Different geographical locations also contribute to the industry’s complexity. Europe, the “mature” continent, is engaged in modernising existing facilities while the Asian giants, primarily China, will be investing massively in the next few years.
“Technology today allows us to observe everything as a whole, closely and in detail, to verify where efficiency can be improved,” says Eduard Marfa, director of Teamcenter Software Marketing for EMEA at Siemens PLM Software. “A PLM platform that connects all project information, from CAD to CAE, plant engineering to manuals and from the supplier list to the installation history, provides insight into every phase, whether that is designing, performing maintenance or retrieving information about a specific component.”
Marfa uses the concept of a digital twin, a virtual representation of a physical product or process that includes all relevant information. It is possible to perform analyses, tests and verifications, and retrieve all related data, even before a physical version is created. Replacements for failed parts can be available much sooner, by sending a part file to the site where it is manufactured using a 3D printer.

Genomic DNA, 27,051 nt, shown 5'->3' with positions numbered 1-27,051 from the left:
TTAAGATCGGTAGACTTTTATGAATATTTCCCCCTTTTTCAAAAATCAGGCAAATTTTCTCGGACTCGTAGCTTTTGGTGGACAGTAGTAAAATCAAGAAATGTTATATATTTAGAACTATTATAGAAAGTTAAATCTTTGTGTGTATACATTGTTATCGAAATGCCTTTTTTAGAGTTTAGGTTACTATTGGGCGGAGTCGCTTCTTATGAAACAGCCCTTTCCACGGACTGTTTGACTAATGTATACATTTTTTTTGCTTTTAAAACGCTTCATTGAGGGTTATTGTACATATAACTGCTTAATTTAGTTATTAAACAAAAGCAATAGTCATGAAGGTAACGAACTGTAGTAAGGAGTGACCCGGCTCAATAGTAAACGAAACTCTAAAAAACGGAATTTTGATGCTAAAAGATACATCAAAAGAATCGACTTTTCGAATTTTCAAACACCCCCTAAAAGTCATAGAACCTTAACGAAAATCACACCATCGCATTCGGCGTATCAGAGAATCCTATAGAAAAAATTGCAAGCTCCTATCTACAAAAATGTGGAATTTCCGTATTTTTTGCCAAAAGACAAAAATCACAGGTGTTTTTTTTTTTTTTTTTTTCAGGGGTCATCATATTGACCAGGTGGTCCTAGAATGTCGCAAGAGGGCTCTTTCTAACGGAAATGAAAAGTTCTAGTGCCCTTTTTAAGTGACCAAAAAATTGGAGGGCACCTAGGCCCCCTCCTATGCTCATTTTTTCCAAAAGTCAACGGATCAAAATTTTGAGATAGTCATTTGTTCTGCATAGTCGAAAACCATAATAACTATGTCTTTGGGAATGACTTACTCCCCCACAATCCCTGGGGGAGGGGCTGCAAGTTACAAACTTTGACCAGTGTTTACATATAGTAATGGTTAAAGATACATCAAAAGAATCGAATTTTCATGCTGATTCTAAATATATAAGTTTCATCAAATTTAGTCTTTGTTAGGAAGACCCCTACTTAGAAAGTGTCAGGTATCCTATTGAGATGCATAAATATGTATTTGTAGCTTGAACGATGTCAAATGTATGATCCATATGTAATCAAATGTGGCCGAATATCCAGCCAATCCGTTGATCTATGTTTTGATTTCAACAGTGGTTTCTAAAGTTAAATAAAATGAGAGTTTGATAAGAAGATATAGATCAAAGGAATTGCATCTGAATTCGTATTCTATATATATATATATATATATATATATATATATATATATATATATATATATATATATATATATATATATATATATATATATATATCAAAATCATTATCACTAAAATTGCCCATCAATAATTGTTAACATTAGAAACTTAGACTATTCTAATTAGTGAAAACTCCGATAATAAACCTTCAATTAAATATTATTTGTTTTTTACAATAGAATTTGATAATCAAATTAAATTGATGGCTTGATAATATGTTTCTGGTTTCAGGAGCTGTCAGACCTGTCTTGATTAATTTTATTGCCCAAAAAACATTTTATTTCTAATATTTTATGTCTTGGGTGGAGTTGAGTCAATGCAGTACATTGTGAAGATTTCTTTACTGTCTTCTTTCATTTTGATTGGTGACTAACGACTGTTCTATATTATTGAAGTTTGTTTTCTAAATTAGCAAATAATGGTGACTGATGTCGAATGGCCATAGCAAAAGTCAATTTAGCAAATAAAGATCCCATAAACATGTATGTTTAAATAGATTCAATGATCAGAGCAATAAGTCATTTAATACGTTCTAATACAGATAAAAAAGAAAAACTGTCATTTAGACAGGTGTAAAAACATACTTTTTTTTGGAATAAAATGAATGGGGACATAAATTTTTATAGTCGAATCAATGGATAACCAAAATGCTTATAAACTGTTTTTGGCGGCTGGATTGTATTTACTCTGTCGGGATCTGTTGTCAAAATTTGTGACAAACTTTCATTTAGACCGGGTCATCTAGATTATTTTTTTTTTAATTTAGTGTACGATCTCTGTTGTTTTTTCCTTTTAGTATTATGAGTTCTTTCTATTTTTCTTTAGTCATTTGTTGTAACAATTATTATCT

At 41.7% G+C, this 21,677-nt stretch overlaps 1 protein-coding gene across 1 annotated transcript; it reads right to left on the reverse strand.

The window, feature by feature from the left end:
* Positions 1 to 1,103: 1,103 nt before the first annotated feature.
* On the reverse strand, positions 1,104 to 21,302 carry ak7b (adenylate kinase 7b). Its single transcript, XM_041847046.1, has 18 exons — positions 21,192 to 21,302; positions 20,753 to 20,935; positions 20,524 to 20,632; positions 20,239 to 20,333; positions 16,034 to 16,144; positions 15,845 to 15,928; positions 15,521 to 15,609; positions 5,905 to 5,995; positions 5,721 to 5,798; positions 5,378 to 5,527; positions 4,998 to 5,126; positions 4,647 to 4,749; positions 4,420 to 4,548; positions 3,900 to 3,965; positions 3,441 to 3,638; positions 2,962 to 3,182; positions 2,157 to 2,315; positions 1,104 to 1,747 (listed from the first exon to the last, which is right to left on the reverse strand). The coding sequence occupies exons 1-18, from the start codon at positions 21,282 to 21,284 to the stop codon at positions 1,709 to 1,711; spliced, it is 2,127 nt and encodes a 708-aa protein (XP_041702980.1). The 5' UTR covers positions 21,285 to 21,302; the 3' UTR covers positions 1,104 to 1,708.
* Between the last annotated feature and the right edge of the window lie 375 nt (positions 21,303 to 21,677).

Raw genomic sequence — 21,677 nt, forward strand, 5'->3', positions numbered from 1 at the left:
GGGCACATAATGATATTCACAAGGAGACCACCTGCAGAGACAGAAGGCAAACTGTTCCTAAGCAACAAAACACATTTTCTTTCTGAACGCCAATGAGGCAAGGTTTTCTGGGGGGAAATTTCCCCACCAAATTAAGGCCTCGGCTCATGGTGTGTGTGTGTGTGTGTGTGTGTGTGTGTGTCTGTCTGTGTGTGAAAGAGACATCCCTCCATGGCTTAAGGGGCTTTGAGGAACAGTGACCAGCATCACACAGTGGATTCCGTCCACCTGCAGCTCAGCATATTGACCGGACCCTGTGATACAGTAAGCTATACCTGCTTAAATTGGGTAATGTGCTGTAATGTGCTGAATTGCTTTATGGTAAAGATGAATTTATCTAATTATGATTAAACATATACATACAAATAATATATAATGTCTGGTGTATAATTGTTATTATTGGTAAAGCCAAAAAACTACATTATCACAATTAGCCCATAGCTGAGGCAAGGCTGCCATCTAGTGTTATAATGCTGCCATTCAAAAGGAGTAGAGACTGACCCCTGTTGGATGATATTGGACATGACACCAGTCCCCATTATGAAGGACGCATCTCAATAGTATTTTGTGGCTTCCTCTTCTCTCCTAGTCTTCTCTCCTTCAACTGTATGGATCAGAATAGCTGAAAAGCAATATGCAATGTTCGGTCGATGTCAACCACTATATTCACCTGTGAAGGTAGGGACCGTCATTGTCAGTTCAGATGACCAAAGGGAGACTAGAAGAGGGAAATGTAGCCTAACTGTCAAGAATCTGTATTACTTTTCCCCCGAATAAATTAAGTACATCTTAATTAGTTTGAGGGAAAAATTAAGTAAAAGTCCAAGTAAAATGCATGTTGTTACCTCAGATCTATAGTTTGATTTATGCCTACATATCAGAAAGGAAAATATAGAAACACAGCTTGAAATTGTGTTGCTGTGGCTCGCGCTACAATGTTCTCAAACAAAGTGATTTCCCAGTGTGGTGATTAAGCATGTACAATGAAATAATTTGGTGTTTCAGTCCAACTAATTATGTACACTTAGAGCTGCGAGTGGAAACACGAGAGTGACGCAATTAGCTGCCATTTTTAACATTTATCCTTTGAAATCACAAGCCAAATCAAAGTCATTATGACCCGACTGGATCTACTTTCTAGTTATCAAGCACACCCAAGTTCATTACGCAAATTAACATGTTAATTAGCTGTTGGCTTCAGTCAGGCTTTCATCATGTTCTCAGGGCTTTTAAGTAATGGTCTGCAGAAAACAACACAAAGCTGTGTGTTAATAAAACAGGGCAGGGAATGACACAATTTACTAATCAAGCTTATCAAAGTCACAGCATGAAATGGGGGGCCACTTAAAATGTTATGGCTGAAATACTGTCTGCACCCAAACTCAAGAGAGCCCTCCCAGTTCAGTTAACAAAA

“For example, consider on-site maintenance workers,” Marfa continues. “Using a digital twin, they can look up a specific detail on a tablet and check the conditions of use (how long ago the component was installed, its useful life, its operational parameters, the manufacturer, who installed it) to decide whether to repair it, replace it, or interrupt the operation.”
Hydrate risk management
The formation of gas hydrates that block pipelines is a major concern. The threat is particularly high in offshore oil platforms, which are increasingly moving to deep water operations, as the fluid may cool to low temperatures in the flowline or in the production facilities.
Hydrates can form rapidly and can result in serious decreases in production levels, equipment damage, safety issues, and even emergency shutdown of equipment. To mitigate this risk, operators generally inject chemical inhibitors into the hydrocarbon flow to prevent their formation.